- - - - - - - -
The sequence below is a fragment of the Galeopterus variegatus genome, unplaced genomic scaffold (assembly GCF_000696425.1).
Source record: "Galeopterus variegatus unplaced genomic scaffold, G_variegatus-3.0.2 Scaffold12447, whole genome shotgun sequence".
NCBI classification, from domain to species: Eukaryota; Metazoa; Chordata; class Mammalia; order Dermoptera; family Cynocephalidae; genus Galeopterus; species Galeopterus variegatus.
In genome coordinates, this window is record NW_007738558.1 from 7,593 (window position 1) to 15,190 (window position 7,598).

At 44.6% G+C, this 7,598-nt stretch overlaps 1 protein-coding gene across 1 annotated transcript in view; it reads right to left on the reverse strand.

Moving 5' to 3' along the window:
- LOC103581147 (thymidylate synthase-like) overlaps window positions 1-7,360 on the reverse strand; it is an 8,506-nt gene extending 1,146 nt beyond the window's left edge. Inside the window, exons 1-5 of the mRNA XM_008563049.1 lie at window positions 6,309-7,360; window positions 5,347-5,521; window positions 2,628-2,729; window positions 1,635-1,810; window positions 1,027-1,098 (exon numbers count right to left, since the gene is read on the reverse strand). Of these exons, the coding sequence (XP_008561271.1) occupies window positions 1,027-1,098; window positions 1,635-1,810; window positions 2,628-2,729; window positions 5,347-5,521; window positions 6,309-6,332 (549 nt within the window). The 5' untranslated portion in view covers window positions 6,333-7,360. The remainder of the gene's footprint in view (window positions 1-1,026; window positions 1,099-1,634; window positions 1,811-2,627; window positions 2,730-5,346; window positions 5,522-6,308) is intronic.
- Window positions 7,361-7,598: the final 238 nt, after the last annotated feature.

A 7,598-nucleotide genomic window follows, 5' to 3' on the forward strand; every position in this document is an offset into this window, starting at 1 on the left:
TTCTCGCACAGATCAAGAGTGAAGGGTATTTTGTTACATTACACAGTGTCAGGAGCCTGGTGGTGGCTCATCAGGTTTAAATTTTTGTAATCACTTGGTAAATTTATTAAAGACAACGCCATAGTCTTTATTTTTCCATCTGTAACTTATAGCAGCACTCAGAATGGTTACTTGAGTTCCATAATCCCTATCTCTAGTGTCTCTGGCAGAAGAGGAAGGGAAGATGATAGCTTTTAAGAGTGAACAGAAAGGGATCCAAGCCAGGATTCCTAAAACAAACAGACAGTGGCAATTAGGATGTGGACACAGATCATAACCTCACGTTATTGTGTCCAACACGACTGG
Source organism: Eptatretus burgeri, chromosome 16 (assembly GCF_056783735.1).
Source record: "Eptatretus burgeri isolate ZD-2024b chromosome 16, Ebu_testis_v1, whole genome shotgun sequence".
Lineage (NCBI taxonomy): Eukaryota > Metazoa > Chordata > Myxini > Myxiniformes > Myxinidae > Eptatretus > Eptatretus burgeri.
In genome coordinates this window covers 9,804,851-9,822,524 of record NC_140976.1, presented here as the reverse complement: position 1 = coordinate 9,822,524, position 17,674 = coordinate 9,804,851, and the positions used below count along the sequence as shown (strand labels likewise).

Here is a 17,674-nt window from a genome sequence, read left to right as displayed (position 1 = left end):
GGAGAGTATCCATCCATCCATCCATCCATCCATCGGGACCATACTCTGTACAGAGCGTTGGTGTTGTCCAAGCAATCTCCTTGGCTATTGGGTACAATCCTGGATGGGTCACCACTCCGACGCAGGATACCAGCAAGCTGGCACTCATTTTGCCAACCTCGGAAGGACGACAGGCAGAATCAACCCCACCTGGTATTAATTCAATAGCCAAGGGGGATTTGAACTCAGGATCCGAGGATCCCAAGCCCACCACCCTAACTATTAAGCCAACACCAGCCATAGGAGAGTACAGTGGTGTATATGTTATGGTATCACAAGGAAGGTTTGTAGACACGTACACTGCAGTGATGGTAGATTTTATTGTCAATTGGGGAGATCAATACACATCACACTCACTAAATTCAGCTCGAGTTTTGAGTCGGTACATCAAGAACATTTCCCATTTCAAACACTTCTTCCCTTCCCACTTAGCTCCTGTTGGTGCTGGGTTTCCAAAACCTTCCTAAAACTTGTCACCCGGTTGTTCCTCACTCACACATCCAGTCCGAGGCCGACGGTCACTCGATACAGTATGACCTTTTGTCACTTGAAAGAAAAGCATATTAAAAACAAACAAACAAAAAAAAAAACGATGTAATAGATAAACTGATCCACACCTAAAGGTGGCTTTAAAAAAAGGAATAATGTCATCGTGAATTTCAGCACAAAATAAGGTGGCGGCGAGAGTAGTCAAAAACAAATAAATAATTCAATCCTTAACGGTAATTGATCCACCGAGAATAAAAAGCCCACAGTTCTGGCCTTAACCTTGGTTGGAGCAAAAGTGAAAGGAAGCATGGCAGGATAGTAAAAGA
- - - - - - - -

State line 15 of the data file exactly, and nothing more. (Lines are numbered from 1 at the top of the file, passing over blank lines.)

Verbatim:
Here is a 17,674-nt window from a genome sequence, read left to right as displayed (position 1 = left end):